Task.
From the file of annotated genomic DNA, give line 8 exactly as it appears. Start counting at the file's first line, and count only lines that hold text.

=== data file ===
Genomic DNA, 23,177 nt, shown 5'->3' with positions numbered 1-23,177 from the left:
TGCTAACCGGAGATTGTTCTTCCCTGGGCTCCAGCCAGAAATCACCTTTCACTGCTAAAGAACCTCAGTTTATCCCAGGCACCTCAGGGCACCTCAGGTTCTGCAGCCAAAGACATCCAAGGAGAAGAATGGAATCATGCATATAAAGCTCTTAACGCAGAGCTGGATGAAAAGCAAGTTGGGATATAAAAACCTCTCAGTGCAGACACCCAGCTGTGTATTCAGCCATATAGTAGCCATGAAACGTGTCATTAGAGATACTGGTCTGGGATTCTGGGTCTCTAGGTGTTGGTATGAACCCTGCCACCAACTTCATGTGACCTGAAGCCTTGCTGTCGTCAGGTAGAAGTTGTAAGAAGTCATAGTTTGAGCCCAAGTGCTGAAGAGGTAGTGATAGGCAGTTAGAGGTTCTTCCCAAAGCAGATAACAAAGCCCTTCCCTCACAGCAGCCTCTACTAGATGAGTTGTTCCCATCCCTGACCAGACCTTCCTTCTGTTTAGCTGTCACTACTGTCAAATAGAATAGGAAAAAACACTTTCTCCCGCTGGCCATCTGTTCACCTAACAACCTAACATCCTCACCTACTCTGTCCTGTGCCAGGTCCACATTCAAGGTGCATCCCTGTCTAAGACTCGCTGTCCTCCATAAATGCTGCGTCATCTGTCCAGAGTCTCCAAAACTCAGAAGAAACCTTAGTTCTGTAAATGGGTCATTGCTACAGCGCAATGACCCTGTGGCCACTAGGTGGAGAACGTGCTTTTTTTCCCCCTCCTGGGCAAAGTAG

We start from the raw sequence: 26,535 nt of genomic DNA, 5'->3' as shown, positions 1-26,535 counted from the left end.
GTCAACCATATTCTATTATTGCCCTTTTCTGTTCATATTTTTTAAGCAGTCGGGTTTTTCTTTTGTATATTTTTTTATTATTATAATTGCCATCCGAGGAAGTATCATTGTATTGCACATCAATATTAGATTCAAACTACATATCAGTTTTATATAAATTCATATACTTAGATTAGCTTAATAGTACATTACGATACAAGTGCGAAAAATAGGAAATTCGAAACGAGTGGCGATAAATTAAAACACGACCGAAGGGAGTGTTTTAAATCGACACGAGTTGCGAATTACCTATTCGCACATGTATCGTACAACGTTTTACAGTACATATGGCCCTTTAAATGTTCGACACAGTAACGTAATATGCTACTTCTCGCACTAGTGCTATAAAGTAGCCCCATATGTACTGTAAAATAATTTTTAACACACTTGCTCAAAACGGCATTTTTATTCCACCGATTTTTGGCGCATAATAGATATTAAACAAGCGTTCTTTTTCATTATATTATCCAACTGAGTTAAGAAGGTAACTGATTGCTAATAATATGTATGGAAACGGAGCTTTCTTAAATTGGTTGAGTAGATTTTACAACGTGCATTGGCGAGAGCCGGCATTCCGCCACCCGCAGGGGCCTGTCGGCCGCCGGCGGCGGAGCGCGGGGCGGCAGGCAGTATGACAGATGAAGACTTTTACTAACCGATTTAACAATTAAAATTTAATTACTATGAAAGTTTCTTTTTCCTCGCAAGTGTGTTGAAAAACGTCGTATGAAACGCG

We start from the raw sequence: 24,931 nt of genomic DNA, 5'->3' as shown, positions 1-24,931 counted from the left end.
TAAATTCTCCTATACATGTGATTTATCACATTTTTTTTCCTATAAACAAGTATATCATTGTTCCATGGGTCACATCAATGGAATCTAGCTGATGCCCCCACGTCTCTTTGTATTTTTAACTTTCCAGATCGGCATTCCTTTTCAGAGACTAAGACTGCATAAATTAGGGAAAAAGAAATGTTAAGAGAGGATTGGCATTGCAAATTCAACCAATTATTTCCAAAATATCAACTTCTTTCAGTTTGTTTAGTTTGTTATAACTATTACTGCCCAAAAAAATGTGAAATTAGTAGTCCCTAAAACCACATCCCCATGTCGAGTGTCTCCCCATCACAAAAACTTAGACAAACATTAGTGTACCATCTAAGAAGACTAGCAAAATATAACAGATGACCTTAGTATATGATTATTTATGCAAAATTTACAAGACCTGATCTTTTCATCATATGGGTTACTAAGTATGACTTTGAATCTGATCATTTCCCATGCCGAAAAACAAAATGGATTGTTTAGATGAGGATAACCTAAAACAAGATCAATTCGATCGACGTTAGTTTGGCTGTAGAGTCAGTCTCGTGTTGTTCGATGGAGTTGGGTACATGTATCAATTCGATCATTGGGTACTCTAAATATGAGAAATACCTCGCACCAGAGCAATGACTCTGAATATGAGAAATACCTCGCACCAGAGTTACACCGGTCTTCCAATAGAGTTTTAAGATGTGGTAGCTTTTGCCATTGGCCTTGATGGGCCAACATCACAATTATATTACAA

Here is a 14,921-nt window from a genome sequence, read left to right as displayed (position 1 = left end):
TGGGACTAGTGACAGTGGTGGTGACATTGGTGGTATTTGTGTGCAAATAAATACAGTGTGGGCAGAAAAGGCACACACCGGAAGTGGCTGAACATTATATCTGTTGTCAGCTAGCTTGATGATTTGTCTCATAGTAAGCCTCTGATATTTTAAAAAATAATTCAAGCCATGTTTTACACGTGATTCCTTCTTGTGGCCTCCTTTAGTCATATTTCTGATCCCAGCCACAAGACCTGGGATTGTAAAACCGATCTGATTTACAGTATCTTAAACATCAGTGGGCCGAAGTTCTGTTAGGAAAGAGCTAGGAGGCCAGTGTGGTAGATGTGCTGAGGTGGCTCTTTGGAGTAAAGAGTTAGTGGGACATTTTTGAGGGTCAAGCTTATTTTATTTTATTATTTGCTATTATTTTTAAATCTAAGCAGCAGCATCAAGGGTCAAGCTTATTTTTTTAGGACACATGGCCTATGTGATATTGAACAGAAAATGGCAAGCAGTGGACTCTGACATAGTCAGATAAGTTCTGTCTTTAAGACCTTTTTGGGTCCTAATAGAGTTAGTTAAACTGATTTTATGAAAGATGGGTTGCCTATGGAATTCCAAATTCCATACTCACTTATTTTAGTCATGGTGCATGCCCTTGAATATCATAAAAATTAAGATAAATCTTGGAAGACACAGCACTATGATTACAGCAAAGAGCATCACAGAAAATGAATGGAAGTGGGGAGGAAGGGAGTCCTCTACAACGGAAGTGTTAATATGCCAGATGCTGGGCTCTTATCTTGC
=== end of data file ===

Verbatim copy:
TGGGACTAGTGACAGTGGTGGTGACATTGGTGGTATTTGTGTGCAAATAAATACAGTGTGGGCAGAAAAGGCACACACCGGAAGTGGCTGAACATTATATCTGTTGTCAGCTAGCTTGATGATTTGTCTCATAGTAAGCCTCTGATATTTTAAAAAATAATTCAAGCCATGTTTTACACGTGATTCCTTCTTGTGGCCTCCTTTAGTCATATTTCTGATCCCAGCCACAAGACCTGGGATTGTAAAACCGATCTGATTTACAGTATCTTAAACATCAGTGGGCCGAAGTTCTGTTAGGAAAGAGCTAGGAGGCCAGTGTGGTAGATGTGCTGAGGTGGCTCTTTGGAGTAAAGAGTTAGTGGGACATTTTTGAGGGTCAAGCTTATTTTATTTTATTATTTGCTATTATTTTTAAATCTAAGCAGCAGCATCAAGGGTCAAGCTTATTTTTTTAGGACACATGGCCTATGTGATATTGAACAGAAAATGGCAAGCAGTGGACTCTGACATAGTCAGATAAGTTCTGTCTTTAAGACCTTTTTGGGTCCTAATAGAGTTAGTTAAACTGATTTTATGAAAGATGGGTTGCCTATGGAATTCCAAATTCCATACTCACTTATTTTAGTCATGGTGCATGCCCTTGAATATCATAAAAATTAAGATAAATCTTGGAAGACACAGCACTATGATTACAGCAAAGAGCATCACAGAAAATGAATGGAAGTGGGGAGGAAGGGAGTCCTCTACAACGGAAGTGTTAATATGCCAGATGCTGGGCTCTTATCTTGC